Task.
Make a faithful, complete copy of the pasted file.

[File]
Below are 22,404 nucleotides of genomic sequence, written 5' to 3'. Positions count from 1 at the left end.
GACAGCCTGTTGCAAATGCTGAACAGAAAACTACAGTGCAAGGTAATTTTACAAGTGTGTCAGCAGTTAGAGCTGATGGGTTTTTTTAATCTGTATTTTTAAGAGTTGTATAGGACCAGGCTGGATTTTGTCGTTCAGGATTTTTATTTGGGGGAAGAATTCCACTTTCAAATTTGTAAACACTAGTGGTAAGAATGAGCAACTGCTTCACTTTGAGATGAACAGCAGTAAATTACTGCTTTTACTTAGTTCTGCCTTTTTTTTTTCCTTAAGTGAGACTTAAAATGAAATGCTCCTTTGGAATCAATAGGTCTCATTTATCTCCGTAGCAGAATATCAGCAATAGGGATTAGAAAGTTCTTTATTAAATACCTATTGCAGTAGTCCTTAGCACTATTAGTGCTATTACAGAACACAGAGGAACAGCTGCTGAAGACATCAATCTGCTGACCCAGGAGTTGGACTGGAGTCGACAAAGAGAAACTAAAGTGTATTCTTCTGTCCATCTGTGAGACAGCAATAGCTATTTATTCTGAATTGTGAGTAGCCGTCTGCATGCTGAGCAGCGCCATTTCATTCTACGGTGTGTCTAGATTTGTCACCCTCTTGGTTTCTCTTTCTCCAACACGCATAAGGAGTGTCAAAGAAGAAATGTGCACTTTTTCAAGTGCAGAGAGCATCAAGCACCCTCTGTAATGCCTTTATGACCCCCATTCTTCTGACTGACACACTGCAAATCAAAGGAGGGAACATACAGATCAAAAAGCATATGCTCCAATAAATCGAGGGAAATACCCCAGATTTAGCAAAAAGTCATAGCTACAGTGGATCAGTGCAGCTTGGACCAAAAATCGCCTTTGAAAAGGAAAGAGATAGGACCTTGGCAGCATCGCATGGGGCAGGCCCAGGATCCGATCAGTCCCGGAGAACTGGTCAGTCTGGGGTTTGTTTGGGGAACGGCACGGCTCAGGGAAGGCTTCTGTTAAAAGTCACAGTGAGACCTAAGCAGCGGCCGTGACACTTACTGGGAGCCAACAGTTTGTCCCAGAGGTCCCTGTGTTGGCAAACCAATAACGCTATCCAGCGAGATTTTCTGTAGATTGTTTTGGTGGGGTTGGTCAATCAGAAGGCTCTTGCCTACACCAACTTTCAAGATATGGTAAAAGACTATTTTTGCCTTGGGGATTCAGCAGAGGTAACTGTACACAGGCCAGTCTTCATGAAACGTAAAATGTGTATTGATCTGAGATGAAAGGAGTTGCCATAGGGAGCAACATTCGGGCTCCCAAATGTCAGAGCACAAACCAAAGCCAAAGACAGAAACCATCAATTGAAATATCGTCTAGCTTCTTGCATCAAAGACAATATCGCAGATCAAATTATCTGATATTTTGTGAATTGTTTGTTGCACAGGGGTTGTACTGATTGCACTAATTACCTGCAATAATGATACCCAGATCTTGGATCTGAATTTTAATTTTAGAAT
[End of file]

Below are 22,404 nucleotides of genomic sequence, written 5' to 3'. Positions count from 1 at the left end.
GACAGCCTGTTGCAAATGCTGAACAGAAAACTACAGTGCAAGGTAATTTTACAAGTGTGTCAGCAGTTAGAGCTGATGGGTTTTTTTAATCTGTATTTTTAAGAGTTGTATAGGACCAGGCTGGATTTTGTCGTTCAGGATTTTTATTTGGGGGAAGAATTCCACTTTCAAATTTGTAAACACTAGTGGTAAGAATGAGCAACTGCTTCACTTTGAGATGAACAGCAGTAAATTACTGCTTTTACTTAGTTCTGCCTTTTTTTTTTCCTTAAGTGAGACTTAAAATGAAATGCTCCTTTGGAATCAATAGGTCTCATTTATCTCCGTAGCAGAATATCAGCAATAGGGATTAGAAAGTTCTTTATTAAATACCTATTGCAGTAGTCCTTAGCACTATTAGTGCTATTACAGAACACAGAGGAACAGCTGCTGAAGACATCAATCTGCTGACCCAGGAGTTGGACTGGAGTCGACAAAGAGAAACTAAAGTGTATTCTTCTGTCCATCTGTGAGACAGCAATAGCTATTTATTCTGAATTGTGAGTAGCCGTCTGCATGCTGAGCAGCGCCATTTCATTCTACGGTGTGTCTAGATTTGTCACCCTCTTGGTTTCTCTTTCTCCAACACGCATAAGGAGTGTCAAAGAAGAAATGTGCACTTTTTCAAGTGCAGAGAGCATCAAGCACCCTCTGTAATGCCTTTATGACCCCCATTCTTCTGACTGACACACTGCAAATCAAAGGAGGGAACATACAGATCAAAAAGCATATGCTCCAATAAATCGAGGGAAATACCCCAGATTTAGCAAAAAGTCATAGCTACAGTGGATCAGTGCAGCTTGGACCAAAAATCGCCTTTGAAAAGGAAAGAGATAGGACCTTGGCAGCATCGCATGGGGCAGGCCCAGGATCCGATCAGTCCCGGAGAACTGGTCAGTCTGGGGTTTGTTTGGGGAACGGCACGGCTCAGGGAAGGCTTCTGTTAAAAGTCACAGTGAGACCTAAGCAGCGGCCGTGACACTTACTGGGAGCCAACAGTTTGTCCCAGAGGTCCCTGTGTTGGCAAACCAATAACGCTATCCAGCGAGATTTTCTGTAGATTGTTTTGGTGGGGTTGGTCAATCAGAAGGCTCTTGCCTACACCAACTTTCAAGATATGGTAAAAGACTATTTTTGCCTTGGGGATTCAGCAGAGGTAACTGTACACAGGCCAGTCTTCATGAAACGTAAAATGTGTATTGATCTGAGATGAAAGGAGTTGCCATAGGGAGCAACATTCGGGCTCCCAAATGTCAGAGCACAAACCAAAGCCAAAGACAGAAACCATCAATTGAAATATCGTCTAGCTTCTTGCATCAAAGACAATATCGCAGATCAAATTATCTGATATTTTGTGAATTGTTTGTTGCACAGGGGTTGTACTGATTGCACTAATTACCTGCAATAATGATACCCAGATCTTGGATCTGAATTTTAATTTTAGAAT